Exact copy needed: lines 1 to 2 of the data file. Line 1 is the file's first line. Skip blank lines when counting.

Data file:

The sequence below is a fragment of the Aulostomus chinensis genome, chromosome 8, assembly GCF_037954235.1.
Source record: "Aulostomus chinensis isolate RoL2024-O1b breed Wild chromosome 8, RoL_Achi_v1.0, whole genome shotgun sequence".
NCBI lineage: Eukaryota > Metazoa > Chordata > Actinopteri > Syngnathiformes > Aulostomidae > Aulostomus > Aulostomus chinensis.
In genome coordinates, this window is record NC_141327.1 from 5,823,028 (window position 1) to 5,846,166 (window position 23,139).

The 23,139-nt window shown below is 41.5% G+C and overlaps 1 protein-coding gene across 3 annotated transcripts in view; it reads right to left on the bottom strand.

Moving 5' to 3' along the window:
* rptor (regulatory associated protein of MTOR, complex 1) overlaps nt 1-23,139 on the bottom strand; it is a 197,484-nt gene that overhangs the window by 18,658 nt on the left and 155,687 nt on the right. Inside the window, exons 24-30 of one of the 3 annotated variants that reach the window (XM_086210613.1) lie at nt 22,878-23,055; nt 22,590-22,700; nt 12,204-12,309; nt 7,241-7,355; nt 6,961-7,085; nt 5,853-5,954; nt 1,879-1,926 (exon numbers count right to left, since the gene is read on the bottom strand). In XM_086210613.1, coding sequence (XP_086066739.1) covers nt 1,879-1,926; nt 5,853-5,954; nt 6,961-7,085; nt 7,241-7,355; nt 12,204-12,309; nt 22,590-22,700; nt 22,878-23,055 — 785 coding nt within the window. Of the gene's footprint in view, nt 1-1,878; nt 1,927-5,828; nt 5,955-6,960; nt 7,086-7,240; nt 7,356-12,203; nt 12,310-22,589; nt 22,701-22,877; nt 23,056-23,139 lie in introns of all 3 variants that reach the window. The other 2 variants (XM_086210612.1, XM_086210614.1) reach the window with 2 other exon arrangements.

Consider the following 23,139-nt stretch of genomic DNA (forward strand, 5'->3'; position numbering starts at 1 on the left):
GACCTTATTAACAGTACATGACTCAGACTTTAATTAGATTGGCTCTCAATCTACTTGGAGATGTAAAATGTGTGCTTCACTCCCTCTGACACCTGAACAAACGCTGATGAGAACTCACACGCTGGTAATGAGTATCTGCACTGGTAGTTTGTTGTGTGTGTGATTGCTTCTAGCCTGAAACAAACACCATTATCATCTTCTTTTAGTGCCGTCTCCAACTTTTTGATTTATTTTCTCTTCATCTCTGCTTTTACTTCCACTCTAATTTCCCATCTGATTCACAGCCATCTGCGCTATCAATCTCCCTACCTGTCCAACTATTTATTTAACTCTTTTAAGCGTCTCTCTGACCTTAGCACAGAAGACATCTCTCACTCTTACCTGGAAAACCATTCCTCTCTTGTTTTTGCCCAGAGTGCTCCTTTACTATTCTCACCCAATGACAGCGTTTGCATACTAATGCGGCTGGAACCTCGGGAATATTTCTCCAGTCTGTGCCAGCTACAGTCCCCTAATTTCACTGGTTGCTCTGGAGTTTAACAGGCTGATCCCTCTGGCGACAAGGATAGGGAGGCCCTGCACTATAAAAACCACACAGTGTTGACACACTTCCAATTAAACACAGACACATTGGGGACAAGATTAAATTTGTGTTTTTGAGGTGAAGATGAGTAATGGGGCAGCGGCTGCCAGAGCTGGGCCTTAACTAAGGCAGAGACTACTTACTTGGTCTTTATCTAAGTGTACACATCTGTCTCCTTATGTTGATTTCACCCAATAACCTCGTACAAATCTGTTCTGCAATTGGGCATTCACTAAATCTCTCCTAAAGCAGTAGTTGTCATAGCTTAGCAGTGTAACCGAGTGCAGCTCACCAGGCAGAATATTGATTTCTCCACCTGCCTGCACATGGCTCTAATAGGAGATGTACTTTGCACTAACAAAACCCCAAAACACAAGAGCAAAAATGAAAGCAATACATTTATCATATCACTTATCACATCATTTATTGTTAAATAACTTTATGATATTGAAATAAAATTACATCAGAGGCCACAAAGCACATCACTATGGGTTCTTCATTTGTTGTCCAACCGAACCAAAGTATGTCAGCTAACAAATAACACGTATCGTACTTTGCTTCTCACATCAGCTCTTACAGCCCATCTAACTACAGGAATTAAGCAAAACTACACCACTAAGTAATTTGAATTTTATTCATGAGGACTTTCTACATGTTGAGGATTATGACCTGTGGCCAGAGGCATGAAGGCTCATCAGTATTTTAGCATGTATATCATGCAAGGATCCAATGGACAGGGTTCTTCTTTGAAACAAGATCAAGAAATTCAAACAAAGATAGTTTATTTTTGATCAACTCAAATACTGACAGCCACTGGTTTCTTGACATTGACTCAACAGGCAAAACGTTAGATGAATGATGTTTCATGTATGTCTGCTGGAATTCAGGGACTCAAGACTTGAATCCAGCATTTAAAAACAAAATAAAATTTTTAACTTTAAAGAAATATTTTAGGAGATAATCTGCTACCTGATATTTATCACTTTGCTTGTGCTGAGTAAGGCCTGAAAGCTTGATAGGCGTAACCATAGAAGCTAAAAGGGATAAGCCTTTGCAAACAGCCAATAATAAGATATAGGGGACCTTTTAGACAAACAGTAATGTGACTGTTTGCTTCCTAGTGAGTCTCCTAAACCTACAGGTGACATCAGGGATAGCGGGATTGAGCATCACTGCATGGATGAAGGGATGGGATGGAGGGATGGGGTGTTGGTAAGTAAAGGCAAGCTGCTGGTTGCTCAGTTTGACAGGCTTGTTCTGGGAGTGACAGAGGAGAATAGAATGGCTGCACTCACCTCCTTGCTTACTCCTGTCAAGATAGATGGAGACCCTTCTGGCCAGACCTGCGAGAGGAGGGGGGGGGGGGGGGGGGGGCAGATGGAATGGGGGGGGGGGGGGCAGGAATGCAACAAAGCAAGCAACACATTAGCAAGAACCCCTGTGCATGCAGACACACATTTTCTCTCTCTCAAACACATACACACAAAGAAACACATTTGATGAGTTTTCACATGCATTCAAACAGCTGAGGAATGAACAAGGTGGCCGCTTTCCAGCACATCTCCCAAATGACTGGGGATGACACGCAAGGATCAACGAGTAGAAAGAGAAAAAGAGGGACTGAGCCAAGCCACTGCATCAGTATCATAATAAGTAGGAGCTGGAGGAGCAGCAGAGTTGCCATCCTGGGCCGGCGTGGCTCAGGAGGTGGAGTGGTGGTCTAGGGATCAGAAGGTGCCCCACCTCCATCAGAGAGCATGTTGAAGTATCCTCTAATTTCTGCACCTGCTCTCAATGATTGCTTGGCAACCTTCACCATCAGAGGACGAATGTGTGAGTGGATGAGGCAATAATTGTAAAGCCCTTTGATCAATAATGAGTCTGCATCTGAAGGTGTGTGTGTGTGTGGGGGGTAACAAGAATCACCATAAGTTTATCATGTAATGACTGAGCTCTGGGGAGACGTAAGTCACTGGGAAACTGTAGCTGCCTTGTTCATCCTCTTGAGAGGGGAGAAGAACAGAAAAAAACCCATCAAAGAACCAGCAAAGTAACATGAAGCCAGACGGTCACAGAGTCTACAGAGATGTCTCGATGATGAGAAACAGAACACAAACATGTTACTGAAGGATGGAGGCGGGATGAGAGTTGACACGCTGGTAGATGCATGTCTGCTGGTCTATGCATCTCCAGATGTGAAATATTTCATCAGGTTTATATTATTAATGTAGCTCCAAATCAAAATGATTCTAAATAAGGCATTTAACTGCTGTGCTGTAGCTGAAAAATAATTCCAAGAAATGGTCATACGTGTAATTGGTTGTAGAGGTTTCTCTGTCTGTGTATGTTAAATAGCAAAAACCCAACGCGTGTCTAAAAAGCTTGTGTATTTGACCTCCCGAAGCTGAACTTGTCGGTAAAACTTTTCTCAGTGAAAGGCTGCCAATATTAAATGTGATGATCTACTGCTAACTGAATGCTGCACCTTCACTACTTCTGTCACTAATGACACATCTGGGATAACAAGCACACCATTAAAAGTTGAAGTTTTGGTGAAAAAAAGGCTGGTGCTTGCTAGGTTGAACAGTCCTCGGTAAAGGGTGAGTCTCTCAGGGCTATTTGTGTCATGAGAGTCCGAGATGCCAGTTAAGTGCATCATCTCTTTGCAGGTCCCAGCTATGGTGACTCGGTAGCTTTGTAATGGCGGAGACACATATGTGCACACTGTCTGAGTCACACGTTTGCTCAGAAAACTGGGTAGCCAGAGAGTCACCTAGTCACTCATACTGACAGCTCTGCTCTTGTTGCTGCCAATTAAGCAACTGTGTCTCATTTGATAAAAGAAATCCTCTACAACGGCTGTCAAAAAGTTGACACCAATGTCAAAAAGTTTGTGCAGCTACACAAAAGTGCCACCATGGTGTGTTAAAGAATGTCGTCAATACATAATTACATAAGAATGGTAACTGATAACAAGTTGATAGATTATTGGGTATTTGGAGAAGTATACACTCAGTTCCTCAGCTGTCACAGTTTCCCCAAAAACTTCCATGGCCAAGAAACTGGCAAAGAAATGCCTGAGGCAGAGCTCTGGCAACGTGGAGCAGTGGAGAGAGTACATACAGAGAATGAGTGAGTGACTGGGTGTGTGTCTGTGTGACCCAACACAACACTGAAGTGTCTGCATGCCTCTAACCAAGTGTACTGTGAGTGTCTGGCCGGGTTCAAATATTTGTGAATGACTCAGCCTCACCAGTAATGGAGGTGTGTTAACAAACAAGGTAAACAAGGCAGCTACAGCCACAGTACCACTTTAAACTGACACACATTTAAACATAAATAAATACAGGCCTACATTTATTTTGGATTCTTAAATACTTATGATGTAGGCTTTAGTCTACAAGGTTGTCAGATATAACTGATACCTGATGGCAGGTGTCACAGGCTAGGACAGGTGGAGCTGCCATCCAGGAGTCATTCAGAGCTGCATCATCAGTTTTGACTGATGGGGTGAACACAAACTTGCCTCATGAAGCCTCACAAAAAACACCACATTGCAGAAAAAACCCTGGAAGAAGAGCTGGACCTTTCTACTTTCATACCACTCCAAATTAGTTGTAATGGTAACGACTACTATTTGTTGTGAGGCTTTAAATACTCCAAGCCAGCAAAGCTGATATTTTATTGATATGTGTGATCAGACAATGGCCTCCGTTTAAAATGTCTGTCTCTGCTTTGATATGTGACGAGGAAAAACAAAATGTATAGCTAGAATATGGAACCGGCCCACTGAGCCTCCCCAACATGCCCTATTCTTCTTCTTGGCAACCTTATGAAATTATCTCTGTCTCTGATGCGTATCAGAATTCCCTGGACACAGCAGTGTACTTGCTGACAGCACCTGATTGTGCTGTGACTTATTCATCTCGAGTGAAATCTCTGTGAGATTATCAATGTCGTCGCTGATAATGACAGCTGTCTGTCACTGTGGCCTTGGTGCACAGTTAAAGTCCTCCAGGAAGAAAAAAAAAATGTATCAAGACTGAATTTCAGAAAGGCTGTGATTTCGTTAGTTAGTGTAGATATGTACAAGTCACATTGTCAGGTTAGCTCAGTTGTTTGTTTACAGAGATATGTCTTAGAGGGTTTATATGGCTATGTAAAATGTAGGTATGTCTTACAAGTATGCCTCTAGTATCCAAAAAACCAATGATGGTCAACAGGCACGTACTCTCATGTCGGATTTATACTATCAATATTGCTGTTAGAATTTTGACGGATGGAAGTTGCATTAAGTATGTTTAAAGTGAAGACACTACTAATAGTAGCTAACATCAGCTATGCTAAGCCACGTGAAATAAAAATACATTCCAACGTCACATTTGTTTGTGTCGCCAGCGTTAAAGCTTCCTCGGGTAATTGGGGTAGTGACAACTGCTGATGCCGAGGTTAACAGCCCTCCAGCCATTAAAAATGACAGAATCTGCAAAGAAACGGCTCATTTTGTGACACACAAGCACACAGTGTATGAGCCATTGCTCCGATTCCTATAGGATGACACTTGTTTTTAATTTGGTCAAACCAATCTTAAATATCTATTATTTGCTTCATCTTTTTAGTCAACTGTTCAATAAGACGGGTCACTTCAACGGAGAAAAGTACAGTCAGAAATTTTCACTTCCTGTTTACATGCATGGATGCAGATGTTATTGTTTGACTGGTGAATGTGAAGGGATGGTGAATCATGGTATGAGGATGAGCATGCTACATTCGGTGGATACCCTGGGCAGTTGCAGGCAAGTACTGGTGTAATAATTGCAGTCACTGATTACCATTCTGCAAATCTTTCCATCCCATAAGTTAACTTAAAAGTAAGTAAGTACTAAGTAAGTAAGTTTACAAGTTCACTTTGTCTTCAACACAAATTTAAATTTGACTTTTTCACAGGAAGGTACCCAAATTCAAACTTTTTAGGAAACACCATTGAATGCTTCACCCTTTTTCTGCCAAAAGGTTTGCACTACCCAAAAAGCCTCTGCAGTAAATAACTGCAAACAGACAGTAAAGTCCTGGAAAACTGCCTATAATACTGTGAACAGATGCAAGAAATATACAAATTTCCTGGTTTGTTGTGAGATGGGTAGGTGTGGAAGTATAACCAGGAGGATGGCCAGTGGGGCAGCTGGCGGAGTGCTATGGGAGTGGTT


The sequence below is a fragment of the Aulostomus chinensis genome, chromosome 8, assembly GCF_037954235.1.
Source record: "Aulostomus chinensis isolate RoL2024-O1b breed Wild chromosome 8, RoL_Achi_v1.0, whole genome shotgun sequence".